Web services extensibility perks up Epicor CRM suite, but lack of workflow automation shows room for growth
Epicor’s recently released Clientele CRM.Net Suite 8.2 has a lofty goal: provide a backbone of customer support with sales-force automation tools that reduce costs and improve the art of the deal.
Clientele’s standout features include its customer self-service Web portal and its Web services underpinnings — built on Microsoft .Net — that minimize the integration impact with service-oriented architectures. I was disappointed, however, that several key features, by today’s standards, were missing from the suite, such as a well-integrated workflow automation, internationalization, and multicurrency support. But Clientele offers only limited deployment options. In addition, Epicor was unable to provide full access to the new Version 3.0 of its outbound e-mail marketing tools, a stand-alone application that integrates with the suite to provide proactive marketing opportunities.
The suite nevertheless offers good record-keeping capabilities and customization; small and midtier companies looking to shore up customer-support transactions and eventually to take advantage of Web services in their CRM practices should give it a thorough consideration.
Up and at ’Em
Epicor does not offer a hosted version of Clientele but made one available for testing. This let me avoid much of the complexity and lag time that could plague a typical installation, such as integrating with existing systems and setting up and seeding the database.
In both hosted and nonhosted setups, Clientele relies on a fat client interface to communicate with the hosting server, using SOAP to push and pull XML data and to update the interface and database. Although the fat-client approach typically helps to streamline client/server interaction, the text-heavy XML payload likely caused the somewhat sluggish performance I saw.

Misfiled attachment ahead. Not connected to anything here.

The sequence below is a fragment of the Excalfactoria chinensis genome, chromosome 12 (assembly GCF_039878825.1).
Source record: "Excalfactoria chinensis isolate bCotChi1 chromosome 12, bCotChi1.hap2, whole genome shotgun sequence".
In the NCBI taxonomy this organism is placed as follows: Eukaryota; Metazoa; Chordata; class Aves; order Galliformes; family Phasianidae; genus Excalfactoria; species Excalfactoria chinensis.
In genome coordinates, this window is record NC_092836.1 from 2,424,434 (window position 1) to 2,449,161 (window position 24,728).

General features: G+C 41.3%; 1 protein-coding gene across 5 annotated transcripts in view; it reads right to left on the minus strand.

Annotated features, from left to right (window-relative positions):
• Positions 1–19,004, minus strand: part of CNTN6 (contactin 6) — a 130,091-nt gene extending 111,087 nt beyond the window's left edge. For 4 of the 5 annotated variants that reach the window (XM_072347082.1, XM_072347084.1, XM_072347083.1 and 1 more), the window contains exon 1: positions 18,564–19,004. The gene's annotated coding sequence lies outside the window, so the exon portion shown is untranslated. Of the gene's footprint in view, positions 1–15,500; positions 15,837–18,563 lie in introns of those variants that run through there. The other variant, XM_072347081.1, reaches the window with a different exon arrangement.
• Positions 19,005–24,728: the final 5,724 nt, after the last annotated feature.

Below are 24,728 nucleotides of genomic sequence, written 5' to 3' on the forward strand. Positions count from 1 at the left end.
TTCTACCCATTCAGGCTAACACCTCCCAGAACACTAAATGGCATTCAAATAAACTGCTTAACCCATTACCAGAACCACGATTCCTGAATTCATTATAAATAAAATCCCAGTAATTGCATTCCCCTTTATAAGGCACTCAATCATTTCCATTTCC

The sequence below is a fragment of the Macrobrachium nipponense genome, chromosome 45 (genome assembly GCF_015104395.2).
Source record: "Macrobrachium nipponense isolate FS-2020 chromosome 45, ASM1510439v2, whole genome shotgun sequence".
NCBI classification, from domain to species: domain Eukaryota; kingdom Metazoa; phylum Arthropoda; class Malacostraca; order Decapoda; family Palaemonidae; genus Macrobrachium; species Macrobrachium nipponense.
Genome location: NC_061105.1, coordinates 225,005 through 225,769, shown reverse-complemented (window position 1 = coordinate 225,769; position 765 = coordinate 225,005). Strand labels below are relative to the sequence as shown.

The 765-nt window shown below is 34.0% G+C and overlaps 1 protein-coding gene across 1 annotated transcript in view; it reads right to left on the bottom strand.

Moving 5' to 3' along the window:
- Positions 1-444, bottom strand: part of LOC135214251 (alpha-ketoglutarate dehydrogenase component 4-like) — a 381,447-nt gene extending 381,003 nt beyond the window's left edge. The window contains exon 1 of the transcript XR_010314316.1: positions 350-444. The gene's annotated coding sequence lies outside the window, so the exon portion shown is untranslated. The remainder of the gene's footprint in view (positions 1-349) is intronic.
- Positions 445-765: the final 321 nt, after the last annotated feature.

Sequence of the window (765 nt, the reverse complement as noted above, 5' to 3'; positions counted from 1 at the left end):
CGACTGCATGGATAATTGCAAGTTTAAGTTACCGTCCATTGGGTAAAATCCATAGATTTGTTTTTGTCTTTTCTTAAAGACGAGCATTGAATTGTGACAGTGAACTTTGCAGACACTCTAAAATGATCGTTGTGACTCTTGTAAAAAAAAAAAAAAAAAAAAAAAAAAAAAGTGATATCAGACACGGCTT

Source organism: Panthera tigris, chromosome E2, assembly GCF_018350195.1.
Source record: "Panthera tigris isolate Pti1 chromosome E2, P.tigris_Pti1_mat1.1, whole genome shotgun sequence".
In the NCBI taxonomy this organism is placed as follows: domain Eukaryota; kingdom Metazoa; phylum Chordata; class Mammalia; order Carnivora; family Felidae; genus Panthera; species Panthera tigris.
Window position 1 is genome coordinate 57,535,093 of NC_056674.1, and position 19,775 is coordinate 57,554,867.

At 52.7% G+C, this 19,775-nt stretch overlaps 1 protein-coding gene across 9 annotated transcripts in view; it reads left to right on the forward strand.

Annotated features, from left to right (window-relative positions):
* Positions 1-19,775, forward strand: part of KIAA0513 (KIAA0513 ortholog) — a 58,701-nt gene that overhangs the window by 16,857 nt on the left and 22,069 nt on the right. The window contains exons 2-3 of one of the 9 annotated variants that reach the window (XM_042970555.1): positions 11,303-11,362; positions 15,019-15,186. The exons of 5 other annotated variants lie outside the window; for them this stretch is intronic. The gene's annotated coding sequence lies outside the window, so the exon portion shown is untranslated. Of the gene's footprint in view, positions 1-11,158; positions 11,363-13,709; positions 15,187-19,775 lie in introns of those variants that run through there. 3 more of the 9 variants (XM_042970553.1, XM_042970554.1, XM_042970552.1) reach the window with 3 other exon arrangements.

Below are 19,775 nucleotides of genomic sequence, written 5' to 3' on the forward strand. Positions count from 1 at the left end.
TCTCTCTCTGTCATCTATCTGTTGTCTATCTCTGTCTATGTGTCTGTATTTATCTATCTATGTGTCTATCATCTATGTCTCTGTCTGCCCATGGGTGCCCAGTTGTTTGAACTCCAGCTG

To start, I simply downloaded a 1MB client setup file. When I conncted the client, a new download pushed another 30MB of module-specific data to my setup. I was nonetheless soon up and running.
Customer-support functionality, the strongest feature in Clientele’s aresenal, provides superb call management and case resolution, including easy access to customer and company records, product lookup, and the capability for agents to search the AnswerBook, Clientele’s knowledge repository.
Although it lacks the direct TAPI (telephony API) phone integration of competitors such as ACCPAC, I was able to log e-mails and phone notes, build profiles, and attach relevant support materials to create a meaningful customer history.
Managers will appreciate the ease of administering support queues. I could get high-level overviews of active workloads, drill down to a specific staffer’s queue, and easily reassign work to others or put it back into the queue to prevent bottlenecks. Automation tools catch issues that sit dormant too long, escalating the priority level of a call, reassigning a call, or triggering an e-mail alert.